Subject(s)
COVID-19/epidemiology , Ophthalmologists/statistics & numerical data , Ophthalmology/trends , Practice Patterns, Physicians'/statistics & numerical data , SARS-CoV-2 , Adult , Aged , Delivery of Health Care , Elective Surgical Procedures/statistics & numerical data , Female , Health Surveys , Hospitals, Private , Hospitals, Public , Humans , Male , Middle Aged , Ophthalmologists/psychology , Patient Care , Personal Protective Equipment/statistics & numerical data , Surveys and Questionnaires , Telemedicine , Turkey/epidemiology
12.
Pan Afr Med J ; 39: 265, 2021.
Article in English | MEDLINE | ID: covidwho-1472498

ABSTRACT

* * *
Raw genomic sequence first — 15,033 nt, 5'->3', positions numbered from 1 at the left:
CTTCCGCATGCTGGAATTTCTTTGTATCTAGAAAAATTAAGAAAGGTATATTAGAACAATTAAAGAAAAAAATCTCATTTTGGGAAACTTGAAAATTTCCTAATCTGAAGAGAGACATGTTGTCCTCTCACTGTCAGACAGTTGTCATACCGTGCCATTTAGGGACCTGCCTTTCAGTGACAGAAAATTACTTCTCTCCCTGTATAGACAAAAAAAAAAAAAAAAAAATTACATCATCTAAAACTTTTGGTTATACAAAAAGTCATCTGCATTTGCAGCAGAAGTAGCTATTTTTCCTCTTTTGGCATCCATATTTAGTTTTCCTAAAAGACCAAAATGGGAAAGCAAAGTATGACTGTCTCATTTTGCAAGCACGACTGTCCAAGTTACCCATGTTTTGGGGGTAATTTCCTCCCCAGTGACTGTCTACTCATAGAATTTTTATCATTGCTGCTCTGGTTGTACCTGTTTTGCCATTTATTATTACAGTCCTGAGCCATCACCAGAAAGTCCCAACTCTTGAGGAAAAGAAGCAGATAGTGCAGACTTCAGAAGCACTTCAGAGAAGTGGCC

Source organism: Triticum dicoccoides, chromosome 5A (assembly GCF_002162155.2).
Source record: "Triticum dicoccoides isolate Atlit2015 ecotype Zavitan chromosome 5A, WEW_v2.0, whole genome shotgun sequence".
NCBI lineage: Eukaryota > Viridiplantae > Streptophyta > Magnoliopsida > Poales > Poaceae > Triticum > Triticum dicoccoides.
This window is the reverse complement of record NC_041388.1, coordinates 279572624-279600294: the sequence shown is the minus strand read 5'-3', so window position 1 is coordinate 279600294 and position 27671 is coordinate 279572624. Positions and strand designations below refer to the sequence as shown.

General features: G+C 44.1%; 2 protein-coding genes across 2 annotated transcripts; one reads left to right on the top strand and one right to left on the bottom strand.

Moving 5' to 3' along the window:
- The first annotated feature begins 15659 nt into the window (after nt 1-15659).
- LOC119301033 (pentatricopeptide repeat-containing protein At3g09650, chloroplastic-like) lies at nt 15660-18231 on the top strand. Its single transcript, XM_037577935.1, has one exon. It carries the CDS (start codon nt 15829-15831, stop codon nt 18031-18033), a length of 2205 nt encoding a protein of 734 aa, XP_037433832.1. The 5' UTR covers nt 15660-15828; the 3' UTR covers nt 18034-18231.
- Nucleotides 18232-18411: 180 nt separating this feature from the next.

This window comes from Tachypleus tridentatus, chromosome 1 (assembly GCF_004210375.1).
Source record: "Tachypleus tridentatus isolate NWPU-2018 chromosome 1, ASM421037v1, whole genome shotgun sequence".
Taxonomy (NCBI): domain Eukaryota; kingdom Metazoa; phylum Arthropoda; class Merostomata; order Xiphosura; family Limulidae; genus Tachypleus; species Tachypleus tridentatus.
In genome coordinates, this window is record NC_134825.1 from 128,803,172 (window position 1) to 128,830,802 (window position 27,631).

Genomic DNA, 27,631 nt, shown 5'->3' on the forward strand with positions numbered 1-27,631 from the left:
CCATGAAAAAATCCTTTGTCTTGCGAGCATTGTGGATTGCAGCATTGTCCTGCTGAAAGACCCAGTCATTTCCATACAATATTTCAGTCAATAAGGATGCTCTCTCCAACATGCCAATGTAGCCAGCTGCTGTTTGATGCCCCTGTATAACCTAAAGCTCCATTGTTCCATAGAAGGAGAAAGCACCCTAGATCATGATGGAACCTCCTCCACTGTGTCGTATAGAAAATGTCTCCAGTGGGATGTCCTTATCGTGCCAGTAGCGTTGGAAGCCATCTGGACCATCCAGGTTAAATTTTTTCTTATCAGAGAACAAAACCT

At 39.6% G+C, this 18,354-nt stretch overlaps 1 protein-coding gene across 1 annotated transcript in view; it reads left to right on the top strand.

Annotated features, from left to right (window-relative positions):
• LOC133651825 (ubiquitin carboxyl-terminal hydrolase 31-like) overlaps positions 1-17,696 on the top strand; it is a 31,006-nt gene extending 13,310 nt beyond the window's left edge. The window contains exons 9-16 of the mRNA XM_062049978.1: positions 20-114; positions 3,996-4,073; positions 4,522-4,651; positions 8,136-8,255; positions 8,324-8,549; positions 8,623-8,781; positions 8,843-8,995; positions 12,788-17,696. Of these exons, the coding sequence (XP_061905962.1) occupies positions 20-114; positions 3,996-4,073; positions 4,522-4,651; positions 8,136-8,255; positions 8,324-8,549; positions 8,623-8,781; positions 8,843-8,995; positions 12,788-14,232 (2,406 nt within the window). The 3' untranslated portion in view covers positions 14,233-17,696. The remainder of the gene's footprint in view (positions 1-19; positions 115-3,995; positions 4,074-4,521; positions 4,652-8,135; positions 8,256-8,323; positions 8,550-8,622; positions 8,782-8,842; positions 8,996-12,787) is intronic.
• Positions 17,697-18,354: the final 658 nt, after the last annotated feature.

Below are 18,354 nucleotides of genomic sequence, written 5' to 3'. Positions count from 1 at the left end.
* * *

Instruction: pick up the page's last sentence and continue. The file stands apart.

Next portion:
INTRODUCTION: dental procedures produce bio-aerosols that can carry the highly contagious COVID-19 virus. Hence, the entire dental care team has to follow the current COVID-19 related infection control protocols. The study aims to assess the knowledge, attitude, and practices associated with infection control methods during dental procedures among dental practitioners during the COVID-19 pandemic in India. METHODS: the online questionnaire consisted of four sections namely, demographic details, eight questions on knowledge, four questions on attitude and eight questions on the practice of dentists during COVID-19 pandemic. One point was attributed for a correct response and zero point for an incorrect response. The study used descriptive statistics and binary logistic regression models in Jamovi 1.8.1 to establish relationships between knowledge, attitude, and practices among dental professionals and their demographic characteristics. RESULTS: among 384 dentists, 294 (76.6%) were aware of the hand hygiene methods, 372 dentists (96.9%) were aware of the Personal Protective Equipment (PPE), 343 dentists (89.3%) recorded the body temperature of the patients. One hundred and thirty eight (138) dentists (35.9%) did not use rubber dam and 158 dentists (41.1%) were not aware of the four-handed dentistry. Among the study participants, 57.8% displayed adequate knowledge, 63.8% possessed good attitude and 93.5% followed good practices on COVID-19 appropriate infection control measures during dental procedures. The mean knowledge, attitude, and practice scores were found to be 6.61, 2.04, and 3.38 respectively. Based on multivariable binary logistic regression analysis, it is observed that males (aOR: 0.55, 95% CI 0.35-0.87; p=0.011) have a lower likelihood of having a good knowledge when compared with females after adjusting for the other independent variables in the model. Also, individuals with higher qualifications (aOR: 0.57, 95% CI 0.36-0.92; p=0.022) appear to have lower likelihood of having good knowledge on COVID-19 infection control methods during dental procedure. CONCLUSION: the study concludes that participants possess sound knowledge, attitude and practice on hand hygiene, PPE, patient triage and waiting area modifications at the workplace. However, poor response was noted on the use of rubber dam, remote telephonic screening and four-handed dentistry practice.